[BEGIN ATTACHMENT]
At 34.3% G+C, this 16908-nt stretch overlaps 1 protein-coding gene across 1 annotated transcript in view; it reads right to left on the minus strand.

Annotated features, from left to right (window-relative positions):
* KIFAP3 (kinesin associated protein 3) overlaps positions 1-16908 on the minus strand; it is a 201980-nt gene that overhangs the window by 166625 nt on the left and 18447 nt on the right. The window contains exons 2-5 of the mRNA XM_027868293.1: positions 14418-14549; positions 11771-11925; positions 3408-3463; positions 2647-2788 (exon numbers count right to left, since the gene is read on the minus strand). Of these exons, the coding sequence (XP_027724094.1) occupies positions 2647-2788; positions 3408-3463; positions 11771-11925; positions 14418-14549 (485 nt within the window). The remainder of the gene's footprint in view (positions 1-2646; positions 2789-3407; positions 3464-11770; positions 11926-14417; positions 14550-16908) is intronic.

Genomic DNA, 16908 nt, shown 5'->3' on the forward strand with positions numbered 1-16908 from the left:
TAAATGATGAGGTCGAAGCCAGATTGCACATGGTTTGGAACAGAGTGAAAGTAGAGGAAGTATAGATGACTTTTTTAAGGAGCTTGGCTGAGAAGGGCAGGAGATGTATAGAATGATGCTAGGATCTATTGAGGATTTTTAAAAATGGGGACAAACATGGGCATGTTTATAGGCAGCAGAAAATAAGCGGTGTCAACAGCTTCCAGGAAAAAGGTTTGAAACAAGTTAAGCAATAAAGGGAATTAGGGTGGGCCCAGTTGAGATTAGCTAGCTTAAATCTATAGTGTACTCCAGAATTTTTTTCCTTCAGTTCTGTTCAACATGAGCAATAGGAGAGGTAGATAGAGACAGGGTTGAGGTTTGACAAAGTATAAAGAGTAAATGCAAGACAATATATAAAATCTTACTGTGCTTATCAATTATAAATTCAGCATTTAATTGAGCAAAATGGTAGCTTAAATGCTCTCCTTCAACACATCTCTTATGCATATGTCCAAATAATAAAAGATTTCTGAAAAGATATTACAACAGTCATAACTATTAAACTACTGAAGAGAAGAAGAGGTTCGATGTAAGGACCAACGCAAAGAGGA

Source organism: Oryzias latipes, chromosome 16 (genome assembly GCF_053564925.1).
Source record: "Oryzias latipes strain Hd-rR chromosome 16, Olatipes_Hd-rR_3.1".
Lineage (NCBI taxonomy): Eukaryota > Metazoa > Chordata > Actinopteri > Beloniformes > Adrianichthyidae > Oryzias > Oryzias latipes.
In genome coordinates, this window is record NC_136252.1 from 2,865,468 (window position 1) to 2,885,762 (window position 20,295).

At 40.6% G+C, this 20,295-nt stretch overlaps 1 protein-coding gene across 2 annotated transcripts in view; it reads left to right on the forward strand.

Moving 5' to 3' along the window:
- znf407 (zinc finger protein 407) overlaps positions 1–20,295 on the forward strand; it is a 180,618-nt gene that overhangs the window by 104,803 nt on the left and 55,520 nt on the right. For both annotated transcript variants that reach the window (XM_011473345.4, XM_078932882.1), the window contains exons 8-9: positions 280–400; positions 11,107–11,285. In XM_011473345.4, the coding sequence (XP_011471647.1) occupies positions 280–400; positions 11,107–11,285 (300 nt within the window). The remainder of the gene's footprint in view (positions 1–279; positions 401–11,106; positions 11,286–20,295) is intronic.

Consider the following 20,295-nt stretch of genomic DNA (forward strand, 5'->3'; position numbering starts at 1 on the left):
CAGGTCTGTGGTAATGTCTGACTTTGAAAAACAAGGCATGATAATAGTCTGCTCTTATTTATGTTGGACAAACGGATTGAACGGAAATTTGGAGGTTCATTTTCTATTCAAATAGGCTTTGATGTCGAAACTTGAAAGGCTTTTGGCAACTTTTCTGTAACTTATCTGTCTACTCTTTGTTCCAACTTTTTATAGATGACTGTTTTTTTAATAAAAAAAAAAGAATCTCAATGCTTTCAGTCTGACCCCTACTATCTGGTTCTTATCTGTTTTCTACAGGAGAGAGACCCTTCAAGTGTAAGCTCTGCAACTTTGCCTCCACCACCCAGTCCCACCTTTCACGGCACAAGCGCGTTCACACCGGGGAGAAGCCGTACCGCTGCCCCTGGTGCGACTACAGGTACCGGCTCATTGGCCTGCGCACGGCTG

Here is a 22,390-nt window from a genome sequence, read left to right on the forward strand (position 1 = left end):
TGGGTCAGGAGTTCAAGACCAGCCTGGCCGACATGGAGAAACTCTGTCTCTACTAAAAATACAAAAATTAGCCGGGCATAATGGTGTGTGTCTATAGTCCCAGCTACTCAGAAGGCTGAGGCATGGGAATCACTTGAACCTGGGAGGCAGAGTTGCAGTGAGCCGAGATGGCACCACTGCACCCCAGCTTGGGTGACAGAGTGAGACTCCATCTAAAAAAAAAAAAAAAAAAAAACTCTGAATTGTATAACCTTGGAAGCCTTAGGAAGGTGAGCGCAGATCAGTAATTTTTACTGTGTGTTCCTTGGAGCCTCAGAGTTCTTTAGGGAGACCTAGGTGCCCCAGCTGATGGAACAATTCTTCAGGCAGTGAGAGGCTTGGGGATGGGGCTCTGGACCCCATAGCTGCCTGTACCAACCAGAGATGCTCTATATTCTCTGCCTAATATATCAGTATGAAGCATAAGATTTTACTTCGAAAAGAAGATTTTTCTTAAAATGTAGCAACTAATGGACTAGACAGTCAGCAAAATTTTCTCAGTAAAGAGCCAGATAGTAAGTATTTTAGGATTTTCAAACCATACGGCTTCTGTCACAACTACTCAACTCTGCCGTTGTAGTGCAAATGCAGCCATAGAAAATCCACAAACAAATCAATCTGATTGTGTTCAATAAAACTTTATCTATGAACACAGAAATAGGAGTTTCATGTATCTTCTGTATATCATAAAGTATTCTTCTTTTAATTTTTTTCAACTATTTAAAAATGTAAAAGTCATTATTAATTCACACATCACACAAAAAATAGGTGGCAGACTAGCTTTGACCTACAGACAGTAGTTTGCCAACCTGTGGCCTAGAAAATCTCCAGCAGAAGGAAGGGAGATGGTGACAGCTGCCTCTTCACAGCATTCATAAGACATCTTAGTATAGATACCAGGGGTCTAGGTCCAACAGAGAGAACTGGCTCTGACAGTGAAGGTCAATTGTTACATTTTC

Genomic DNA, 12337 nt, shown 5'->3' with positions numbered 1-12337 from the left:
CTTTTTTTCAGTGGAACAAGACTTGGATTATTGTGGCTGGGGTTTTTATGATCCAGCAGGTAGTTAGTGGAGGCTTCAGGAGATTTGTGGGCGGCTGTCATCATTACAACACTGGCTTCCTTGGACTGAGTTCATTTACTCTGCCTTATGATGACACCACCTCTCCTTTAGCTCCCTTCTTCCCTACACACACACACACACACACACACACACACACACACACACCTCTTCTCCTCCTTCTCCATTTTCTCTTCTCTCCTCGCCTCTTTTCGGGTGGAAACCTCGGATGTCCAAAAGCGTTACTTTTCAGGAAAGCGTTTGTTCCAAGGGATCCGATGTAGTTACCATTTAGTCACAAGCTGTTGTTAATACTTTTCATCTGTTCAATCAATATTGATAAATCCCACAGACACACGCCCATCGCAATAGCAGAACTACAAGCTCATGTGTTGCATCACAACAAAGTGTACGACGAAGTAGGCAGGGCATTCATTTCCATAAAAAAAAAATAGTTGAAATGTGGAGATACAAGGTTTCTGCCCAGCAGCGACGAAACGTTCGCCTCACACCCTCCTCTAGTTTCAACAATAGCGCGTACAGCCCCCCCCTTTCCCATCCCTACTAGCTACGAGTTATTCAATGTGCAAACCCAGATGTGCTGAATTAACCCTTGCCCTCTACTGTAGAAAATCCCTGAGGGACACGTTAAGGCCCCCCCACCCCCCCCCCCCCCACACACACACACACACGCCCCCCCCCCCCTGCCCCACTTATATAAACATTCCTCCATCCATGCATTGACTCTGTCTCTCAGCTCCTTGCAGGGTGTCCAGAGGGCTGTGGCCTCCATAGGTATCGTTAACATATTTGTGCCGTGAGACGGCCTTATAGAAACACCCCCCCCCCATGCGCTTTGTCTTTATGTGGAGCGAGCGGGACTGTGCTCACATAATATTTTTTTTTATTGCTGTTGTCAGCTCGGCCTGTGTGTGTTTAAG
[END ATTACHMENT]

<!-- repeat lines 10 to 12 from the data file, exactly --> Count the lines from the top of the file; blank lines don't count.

At 40.6% G+C, this 20,295-nt stretch overlaps 1 protein-coding gene across 2 annotated transcripts in view; it reads left to right on the forward strand.

Moving 5' to 3' along the window:
- znf407 (zinc finger protein 407) overlaps positions 1–20,295 on the forward strand; it is a 180,618-nt gene that overhangs the window by 104,803 nt on the left and 55,520 nt on the right. For both annotated transcript variants that reach the window (XM_011473345.4, XM_078932882.1), the window contains exons 8-9: positions 280–400; positions 11,107–11,285. In XM_011473345.4, the coding sequence (XP_011471647.1) occupies positions 280–400; positions 11,107–11,285 (300 nt within the window). The remainder of the gene's footprint in view (positions 1–279; positions 401–11,106; positions 11,286–20,295) is intronic.